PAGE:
So... you have an encrypted machine readable file, and a hardcopy backup. Does the hardcopy have your passwords written out in plain text? See below for tricks for "writing" your passwords without writing them in an obvious way.
Back to "what if you become incapacitated?"
We'll assume that your passwords are in a machine readable file... either on your computer, or in the cloud.
But that the file is password protected.
If your Amazon account's password deserves "50 points worth" of care and concern, how many points is the global password to all of your passwords worth?
So how do you protect it, and make it available to the person/ people who will need it, should you become incapacitated?
Here's one way... One that also has the benefit of providing accountability, to help ensure the password isn't used before such use would be legitimate.
For the sake of a simple example, let's use the following for "your password". Of course, in real life, it would be something longer and with no "pattern" within it.
a b c d e f g h i
To provide for the possibility that you are suddenly not available, choose two trusted friends to be the guardians of your passwords... when both feel "the time has come". But give each only half of your master password. They must BOTH feel it is time. And use of the password becomes accountable... (Keep reading... the idea is better than that!)
What if, when the time come, one of them is not available? (Or one of them have lost(!) their piece of the puzzle?
Answer: Give a group of THREE people a way to access all your passwords if any TWO of them feel it is time.
How? If your password were what I said a moment ago, give the following to your friends...
First person gets...
a b c d e f - - -
Second person gets...
a b c - - - g h i
Third person gets...
- - - d e f g h i
Now any two of them have "enough"!
You would (of course) want to use a password of at least 12 characters, and to use both upper and lower case letters, digits and punctuation marks. Be sure to make clear to your friends what represents a "missing character" in the incomplete string they have been given.
(If you want to be especially obscure... but increase the chance of them failing to recover the master password... you COULD use random letters for the job done by the hyphen in the example... as long as a different character appeared in every position a hyphen held. But you'd have to get your trustees to understand that they need to compare what they have, and only use characters when what's in a given column in both (or all three) password clues. And remember that extra bit of the whole, already challenging puzzle. Remember that they will be under stress if they have to use it.)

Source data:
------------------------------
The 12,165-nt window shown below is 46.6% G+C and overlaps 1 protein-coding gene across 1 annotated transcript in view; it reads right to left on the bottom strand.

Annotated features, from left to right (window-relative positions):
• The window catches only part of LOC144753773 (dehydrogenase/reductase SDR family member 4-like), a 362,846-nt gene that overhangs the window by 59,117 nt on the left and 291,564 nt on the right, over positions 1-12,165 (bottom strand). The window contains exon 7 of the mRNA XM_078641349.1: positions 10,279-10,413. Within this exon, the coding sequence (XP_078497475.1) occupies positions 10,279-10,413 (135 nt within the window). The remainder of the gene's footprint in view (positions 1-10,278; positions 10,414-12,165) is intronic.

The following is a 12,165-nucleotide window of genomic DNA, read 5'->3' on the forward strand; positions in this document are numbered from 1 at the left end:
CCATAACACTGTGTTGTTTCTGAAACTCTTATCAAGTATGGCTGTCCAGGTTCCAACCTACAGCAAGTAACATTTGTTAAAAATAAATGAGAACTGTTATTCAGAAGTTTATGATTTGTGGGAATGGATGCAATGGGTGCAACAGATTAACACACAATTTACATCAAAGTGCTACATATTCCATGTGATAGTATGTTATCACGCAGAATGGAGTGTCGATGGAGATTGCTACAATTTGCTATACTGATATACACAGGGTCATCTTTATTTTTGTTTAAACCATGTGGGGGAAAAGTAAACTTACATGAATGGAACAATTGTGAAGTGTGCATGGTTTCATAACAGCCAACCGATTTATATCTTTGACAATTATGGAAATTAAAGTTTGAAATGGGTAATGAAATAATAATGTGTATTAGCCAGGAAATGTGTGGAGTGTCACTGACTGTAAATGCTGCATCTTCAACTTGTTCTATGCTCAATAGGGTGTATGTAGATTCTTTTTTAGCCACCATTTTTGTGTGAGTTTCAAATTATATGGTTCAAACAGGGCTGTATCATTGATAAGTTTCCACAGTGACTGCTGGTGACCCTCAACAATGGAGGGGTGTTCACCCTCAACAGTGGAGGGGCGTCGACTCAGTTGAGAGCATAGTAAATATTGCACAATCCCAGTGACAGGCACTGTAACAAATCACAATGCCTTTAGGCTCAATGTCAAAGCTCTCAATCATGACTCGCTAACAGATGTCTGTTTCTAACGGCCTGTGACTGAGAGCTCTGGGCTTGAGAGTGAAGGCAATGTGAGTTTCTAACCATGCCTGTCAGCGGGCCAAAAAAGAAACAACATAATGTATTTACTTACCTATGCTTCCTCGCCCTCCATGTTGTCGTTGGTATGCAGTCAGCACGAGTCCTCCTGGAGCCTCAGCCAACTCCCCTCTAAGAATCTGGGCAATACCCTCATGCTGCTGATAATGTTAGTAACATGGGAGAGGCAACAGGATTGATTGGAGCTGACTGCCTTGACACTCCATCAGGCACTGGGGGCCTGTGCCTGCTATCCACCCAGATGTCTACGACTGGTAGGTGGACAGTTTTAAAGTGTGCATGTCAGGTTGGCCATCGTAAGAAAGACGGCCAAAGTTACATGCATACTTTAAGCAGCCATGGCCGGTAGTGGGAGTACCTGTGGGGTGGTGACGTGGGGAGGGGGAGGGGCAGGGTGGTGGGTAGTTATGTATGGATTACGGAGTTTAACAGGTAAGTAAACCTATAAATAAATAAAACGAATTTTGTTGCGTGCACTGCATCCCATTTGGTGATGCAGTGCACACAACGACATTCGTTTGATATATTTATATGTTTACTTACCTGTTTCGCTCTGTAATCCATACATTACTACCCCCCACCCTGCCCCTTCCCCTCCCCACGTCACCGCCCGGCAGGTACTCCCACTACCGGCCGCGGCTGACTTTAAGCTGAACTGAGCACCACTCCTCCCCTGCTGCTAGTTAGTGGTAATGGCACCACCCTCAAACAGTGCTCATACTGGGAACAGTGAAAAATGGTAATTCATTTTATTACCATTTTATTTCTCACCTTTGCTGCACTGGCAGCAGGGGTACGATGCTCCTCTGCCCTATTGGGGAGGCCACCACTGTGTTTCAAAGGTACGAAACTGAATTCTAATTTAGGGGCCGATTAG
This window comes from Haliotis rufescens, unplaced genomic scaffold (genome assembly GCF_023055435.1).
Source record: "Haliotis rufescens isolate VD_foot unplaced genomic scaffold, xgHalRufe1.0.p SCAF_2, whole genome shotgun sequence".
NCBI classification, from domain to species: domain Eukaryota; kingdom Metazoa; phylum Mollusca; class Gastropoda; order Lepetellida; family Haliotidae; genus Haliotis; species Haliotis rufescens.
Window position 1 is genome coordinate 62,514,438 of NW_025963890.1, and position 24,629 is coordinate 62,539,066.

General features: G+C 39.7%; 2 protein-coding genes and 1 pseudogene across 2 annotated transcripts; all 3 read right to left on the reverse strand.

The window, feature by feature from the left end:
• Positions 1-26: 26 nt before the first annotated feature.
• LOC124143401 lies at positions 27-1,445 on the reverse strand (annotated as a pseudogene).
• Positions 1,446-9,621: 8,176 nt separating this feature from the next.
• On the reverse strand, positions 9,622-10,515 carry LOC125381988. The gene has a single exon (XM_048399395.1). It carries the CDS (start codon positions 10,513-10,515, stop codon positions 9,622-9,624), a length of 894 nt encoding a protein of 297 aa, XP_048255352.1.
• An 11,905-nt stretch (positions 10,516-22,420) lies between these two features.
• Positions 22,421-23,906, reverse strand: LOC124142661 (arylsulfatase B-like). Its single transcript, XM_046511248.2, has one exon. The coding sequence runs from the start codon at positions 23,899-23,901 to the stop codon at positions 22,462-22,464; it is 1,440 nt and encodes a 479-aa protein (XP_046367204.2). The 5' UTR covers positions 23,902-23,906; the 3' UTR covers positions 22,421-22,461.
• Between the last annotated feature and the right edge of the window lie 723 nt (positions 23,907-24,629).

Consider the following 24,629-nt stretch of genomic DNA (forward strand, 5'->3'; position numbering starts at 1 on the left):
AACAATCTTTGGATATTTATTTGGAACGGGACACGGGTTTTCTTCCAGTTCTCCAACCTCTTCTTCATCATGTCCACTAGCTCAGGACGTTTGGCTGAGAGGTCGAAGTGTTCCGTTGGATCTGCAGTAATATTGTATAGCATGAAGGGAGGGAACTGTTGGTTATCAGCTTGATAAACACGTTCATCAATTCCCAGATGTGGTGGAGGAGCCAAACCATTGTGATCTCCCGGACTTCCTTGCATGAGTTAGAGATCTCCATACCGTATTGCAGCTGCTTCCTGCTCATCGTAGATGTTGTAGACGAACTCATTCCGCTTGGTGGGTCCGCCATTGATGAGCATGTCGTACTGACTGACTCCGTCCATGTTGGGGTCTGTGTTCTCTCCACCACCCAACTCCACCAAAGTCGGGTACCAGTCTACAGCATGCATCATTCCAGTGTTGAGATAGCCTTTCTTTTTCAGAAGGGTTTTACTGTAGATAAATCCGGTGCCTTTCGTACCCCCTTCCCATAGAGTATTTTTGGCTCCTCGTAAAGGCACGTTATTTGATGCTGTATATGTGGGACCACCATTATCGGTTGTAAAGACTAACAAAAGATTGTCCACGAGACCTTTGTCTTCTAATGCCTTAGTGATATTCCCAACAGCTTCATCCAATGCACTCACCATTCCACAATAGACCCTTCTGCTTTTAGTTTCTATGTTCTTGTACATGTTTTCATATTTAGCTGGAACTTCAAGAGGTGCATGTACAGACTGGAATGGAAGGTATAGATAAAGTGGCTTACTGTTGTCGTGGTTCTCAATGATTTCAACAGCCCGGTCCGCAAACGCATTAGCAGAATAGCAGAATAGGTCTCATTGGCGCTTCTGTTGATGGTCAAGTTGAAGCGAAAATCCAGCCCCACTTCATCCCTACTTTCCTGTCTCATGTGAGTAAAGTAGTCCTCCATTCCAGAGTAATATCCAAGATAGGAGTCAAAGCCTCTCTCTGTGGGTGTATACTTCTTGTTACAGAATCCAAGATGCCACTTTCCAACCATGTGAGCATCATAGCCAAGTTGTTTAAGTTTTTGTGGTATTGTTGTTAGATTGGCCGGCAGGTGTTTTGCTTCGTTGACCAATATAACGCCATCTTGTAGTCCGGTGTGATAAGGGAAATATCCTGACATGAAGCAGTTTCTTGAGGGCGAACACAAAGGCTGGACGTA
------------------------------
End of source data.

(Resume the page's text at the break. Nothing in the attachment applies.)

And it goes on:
Problem solved. Now you just have to make the time to go and set that up for your family/ executor!
Before we go further, let me point something out.
As much as we would all like to use human friendly strings of characters in our passwords, it is a Bad Idea to incorporate actual words in passwords. No matter how cleverly you devise a prompt to, say, "hidden123", the inclusion of an actual English word, "hidden", in the password weakens it. My thanks to the reader who wrote in to point out that I hadn't said that on this page. To quote my kind reader's email:
"Determined hackers are making greater use of what are known as rainbow lists. They are composed of commonly used words, quotes and number combinations." "
No system will ever be impregnable. One way to have your cake (use words), and eat it to (protect from rainbow lists) is to reverse words in your passwords. E.g. "neddih123" would be stronger that "hidden123".
Here are some more ideas which overcome some of the problems of using passwords.
Make yourself a little card like the following....
A B C D E 1 9 7 5 3 1 2 8 6 4 2 0 3 WBJL AWD PGEF JLT IEB
(Don't worry about the last line for the moment.)
In your mind, but not written on it anywhere, call it your "Secrets Card". Now if you want to write down the password "pw08Dec", you can write down "pw//SCe2//8Dec", which being interpreted is "pw" + Secrets Card cell e2 (which is "0") + "Dec". Without the secrets card, and an understanding of how to use it, the list of passwords is useless. The "//" are used, as in the simple idea further up the page, just to "set off" the part that is the cryptic clue, which is meaningless to anyone who doesn't have the Secrets card.
You could, of course, write "pw08Dec" down as "pw//SCe2SCa2//Dec", encoding both the "0" and the "8" with the Secrets Card trick.
The final line on the secrets card in the example goes a step further. You'd have to adapt what I've done, to fit your background. In my life, I've known some remarkable people. Each cell in line 3 contains the initials of one of those people. And if WBJL's first name was Warren, then if I had a password recorded as "Dec08-SCa3", then the actual password would be "Dec08Warren". (Prizes to any friend who can explain how Warren goes with WBJL, which isn't actually WBJL's first name. But you had to know me 40 years ago to get the answer to that!) The other groups of letters are also people from my life, and in my mind a name goes with each.
Of course, there are other ways to indicate something in cells on the card without writing them out explicitly, and if you take up this idea, you should probably create a more extensive card for yourself. Try to create things that will have fixed uses of uppercase letters embedded in what you have chosen.
When putting a password on a file, you can make the password visible to you from just the file's name by the following, or some variation of your choice...
Call your file anything you like, but let me add three extra characters to the first part of the name. For example, if you want to call something "PHONES.TXT", that's fine... but I would change the name to "PHONES423.txt" if I had used "ursdaesday" as the password for the file. How on earth are you supposed to remember that? I am using 'my' three characters as follows.
The 423 tells me that the password is made from parts of....